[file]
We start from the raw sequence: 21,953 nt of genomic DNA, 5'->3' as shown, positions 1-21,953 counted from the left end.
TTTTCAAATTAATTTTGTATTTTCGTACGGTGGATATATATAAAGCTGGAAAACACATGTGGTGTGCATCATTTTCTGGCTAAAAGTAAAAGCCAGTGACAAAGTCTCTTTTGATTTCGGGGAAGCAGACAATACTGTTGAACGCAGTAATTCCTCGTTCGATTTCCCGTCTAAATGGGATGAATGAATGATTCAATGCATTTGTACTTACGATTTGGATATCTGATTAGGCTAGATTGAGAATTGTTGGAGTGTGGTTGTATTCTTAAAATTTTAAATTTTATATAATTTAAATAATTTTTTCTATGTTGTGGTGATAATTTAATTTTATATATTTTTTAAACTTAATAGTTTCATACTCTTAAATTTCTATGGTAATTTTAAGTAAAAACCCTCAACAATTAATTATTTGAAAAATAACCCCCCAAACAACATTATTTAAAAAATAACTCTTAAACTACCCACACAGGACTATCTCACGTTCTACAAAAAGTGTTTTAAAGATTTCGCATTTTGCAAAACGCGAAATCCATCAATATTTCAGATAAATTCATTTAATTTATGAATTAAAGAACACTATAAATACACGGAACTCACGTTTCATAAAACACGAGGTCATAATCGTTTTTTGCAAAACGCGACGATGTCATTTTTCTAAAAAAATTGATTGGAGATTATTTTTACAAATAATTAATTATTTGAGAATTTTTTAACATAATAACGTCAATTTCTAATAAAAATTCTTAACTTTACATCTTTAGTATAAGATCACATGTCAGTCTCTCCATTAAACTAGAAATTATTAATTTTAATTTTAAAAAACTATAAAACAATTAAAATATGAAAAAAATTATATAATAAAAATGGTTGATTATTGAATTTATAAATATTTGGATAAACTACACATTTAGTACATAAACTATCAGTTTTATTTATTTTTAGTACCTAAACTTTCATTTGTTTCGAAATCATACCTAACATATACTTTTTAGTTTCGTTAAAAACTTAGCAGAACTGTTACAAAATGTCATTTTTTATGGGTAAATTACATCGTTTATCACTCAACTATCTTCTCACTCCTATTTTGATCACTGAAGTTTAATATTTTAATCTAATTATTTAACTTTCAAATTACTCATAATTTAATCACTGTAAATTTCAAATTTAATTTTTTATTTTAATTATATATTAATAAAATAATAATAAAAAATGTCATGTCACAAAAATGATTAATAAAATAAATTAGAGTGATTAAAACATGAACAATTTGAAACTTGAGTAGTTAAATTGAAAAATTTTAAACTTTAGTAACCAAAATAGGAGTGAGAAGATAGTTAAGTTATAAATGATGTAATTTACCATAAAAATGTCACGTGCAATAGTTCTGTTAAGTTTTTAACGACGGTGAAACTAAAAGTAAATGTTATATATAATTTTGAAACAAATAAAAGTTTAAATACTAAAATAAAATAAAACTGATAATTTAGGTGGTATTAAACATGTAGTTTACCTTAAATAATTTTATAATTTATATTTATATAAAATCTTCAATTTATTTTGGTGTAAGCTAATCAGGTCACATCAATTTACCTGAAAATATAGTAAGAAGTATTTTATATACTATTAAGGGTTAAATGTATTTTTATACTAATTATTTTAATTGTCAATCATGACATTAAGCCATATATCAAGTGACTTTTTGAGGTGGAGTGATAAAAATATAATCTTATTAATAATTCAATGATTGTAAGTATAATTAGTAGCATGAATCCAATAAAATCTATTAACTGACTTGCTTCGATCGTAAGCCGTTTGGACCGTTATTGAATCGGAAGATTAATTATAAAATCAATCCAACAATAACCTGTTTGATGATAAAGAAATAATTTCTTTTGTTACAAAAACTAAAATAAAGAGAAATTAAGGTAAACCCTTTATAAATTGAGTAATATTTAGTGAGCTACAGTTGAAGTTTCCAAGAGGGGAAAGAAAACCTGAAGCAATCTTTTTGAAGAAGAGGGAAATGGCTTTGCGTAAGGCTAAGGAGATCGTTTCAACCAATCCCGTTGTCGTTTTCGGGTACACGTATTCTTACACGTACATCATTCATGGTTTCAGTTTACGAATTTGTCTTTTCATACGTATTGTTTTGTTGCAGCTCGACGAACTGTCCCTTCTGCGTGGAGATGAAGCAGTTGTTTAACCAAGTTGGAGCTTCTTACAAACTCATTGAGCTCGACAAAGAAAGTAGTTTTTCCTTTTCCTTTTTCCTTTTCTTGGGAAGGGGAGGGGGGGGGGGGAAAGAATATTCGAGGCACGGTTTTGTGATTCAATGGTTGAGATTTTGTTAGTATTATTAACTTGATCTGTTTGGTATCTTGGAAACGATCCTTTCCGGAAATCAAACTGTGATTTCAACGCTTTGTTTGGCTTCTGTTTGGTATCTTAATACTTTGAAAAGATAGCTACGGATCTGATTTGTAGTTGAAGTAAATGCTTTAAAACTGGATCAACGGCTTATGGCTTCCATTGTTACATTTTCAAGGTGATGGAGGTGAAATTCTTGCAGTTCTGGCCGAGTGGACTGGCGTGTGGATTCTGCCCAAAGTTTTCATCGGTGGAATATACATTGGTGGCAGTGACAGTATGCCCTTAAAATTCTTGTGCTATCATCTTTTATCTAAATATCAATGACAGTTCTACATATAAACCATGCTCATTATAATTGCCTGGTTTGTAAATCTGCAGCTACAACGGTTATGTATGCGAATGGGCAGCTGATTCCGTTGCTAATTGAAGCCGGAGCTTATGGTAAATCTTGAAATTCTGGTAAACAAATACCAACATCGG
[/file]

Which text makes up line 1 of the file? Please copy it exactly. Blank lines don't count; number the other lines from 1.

We start from the raw sequence: 21,953 nt of genomic DNA, 5'->3' as shown, positions 1-21,953 counted from the left end.